Inspiring Profiles: Meet Joanne (Meints) Murphy, Renaissance Woman,

“I tell my three children and six grandchildren I went to a one room school with no electricity. I must seem ancient,” she said with a laugh.


Her story begins in rural Iowa.  Joanne is the third of three daughters born to an English mother and a German father.  She remembers taking lunch to her father and hired men in the fields of the family farm, located outside Grand Mound, Iowa.  “Looking back, it was a good childhood,” she said.

Education was important to her father like agriculture was important to the economy of Iowa.  That is why generations of the Meints family attended Iowa State University, in Ames.  Joanne broke family tradition, by attending Colorado College in Colorado Springs her freshman year.  She returned to Iowa State, for a degree in Home Economics and Early Childhood Development.

With diploma in hand, Joanne Meints accepted a position with the Denver Public Schools.  “I came out here to teach, and met Bill Murphy, my husband of 50 years, she said.

“After my third child, someone asked, if I knew how to get back in shape.  It was always important to be in shape, physically, mentally, and to look good too,” she said with a smile.

Bill and Joanne with children (L-R): Jody, Lisa, David

A suggestion to try yoga, prompted Jo to take a class.  It was the beginning of a 40-year teaching career.  “I started at Beck recreation Center, and over the years, taught at all the recreation centers, including the Aurora Center for Active Adults (ACAA),” she said.

Her husband knew she was helping people, but suggested she should do something in television to reach a wider audience.  “I approached the City of Aurora, Channel 8, and asked if they were interested in a show where I would interview local celebrities, and end with a yoga demonstration.”  They agreed to give it a try.

Jo Murphy interviews a guest on the More Alive show in 1986.





Her show, More Alive, aired locally, and across the country in 1986.  “We did a total of 26 shows, interviewing politicians, local TV personalities and a host of Denver’s elite.  The show’s logo, a butterfly, was chosen because it is a symbol of happiness, spring, and renewal.

The New York News and U. S. A. Today, published articles on Jo Murphy, providing her national exposure.  The ‘you can do it at home’ approach to yoga featured Murphy in yet another medium, a video, and later, a DVD.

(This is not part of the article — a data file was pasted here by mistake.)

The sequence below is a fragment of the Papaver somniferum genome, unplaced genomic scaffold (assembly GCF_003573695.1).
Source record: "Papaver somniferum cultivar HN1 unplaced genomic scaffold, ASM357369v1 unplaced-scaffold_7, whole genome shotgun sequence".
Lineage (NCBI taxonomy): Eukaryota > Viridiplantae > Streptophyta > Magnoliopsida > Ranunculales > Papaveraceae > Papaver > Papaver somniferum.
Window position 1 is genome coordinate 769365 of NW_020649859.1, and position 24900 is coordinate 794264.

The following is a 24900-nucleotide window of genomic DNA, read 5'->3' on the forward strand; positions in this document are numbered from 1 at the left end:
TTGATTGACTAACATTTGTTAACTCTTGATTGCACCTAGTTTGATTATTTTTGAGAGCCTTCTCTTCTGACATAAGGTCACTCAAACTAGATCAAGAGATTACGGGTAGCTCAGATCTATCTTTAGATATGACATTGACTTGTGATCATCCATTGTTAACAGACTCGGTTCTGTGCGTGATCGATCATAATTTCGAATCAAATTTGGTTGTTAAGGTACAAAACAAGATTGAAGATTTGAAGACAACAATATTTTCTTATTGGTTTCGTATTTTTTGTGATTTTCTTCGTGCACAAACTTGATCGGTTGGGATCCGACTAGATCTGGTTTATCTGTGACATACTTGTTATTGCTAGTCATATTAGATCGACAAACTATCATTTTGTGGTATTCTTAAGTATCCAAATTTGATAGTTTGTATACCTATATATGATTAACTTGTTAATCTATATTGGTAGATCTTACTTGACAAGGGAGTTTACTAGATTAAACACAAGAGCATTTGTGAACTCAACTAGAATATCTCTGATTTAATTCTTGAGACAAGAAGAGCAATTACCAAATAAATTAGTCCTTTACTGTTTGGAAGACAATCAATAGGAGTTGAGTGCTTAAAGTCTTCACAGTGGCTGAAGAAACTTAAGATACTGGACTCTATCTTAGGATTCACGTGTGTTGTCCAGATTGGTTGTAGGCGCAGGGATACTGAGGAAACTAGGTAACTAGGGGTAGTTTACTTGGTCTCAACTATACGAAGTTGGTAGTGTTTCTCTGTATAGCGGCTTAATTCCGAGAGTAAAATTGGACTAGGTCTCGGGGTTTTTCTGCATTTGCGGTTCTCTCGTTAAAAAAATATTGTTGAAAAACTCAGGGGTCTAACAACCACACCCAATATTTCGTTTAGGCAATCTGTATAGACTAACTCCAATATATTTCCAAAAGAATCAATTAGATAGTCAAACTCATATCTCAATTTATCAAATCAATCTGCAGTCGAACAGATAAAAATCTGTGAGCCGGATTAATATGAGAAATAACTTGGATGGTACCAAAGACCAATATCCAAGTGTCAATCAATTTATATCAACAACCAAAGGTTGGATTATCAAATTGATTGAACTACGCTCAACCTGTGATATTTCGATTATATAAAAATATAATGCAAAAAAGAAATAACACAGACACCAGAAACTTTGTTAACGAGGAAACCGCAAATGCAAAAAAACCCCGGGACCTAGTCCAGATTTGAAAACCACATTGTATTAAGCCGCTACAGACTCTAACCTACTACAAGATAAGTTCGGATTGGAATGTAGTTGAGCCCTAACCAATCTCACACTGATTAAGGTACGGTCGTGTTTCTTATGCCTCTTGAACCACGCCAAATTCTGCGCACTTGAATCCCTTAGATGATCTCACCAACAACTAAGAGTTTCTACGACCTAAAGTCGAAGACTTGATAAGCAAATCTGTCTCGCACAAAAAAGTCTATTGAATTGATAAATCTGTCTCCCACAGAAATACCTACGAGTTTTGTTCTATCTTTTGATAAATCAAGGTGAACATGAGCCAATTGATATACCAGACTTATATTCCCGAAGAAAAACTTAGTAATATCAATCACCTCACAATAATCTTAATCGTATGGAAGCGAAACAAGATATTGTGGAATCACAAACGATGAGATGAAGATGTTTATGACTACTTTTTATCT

Teaching the elements of good balance.

“It turned out really well,” she said with pride.  “It paved the way for me to work with the famous TV fitness guru in California, Kathy Smith.”

Careers in education, television, plus raising a family would be enough for many women.  Not Joanne Murphy.  In Colorado, dozens of women followed her example and became certified yoga instructors.  Then, in 1982, a milestone of sorts, for Murphy.  As one of twelve founding members of the Yoga Teachers of Colorado (YTOC) organization, Jo Murphy once again broke new ground.  Today there are about 150 members.

Producing her video: Starts with stretching exercises.

The New York connection prompted a call from Barrons Publishing, opening yet another door for her.  The result was “Keys to fitness over 50” and “Keys to nutrition over 50,” both books published in 1991.  Plus Blockbuster obtained the rights to distribute her video titled “More Alive” same as her TV show. The adventurous side of Jo Murphy was then unleashed when she became a teacher/lecturer on board cruise ships.  These were busy and exciting years for a farm girl from Iowa.


Now, more than four decades after Jo Murphy took that first yoga class, what is she doing?  We caught up with this renaissance woman at ACAA recently, teaching yoga.  Still in shape, Murphy went from the sun salutation to the warrior pose and then relaxation with ease.  It was nothing short of inspiring to watch her.

At 76, Jo Murphy is motivated by her desire to teach.  “Like I tell my students, you must be productive and a benefit to society and mankind.  You must be healthy physically, mentally, and emotionally, yourself.  The older you get the more you need to prioritize staying fit.”

Jo at right with friend and fellow “High Country Hiker” in the Rockies.


Yoga is similar to hiking because “It is all about the journey,” she told us, then added, “You can do it at any age.  It’s an individual activity and you can do it at your own pace.”

About her legacy, Murphy said, “Lead a productive life and start with your self.  Make your self happy by being fit and work within your limitations.  I was a senior citizen when I went back to school to get my masters in special education.”  Jo retired from Montbello High School in 2003.

In summer, Jo still teaches yoga at the YMCA of the Rockies woman’s fitness camp.  There, as with all classes, she closes with her philosophy of life.  “Let all things be healthy, let all things be happy, let all things be peaceful, and be sure to count your blessings at least once each day.  Self-control, self-knowledge, self-respect, be tranquil and the light of intelligence will shine.

”Joanne acknowledges, there is a great deal of attention, responsibility, and expectation, of a woman who has been successful at virtually everything she tried in life.  She also maintains “My spiritual life and my family” keep me grounded.

The Murphy clan, 2008.

We cannot be certain how long the list of accomplishments will be for this woman on the fast track,  If being a wife, mother, grandmother, author, business woman, teacher, TV personality, lecture, cruise ship instructor, and outdoor enthusiast (hike, cycle, snowshoe) is only the beginning, who knows.

Similar to the butterfly, the metamorphosis of Jo Murphy has been nothing short of extraordinary.

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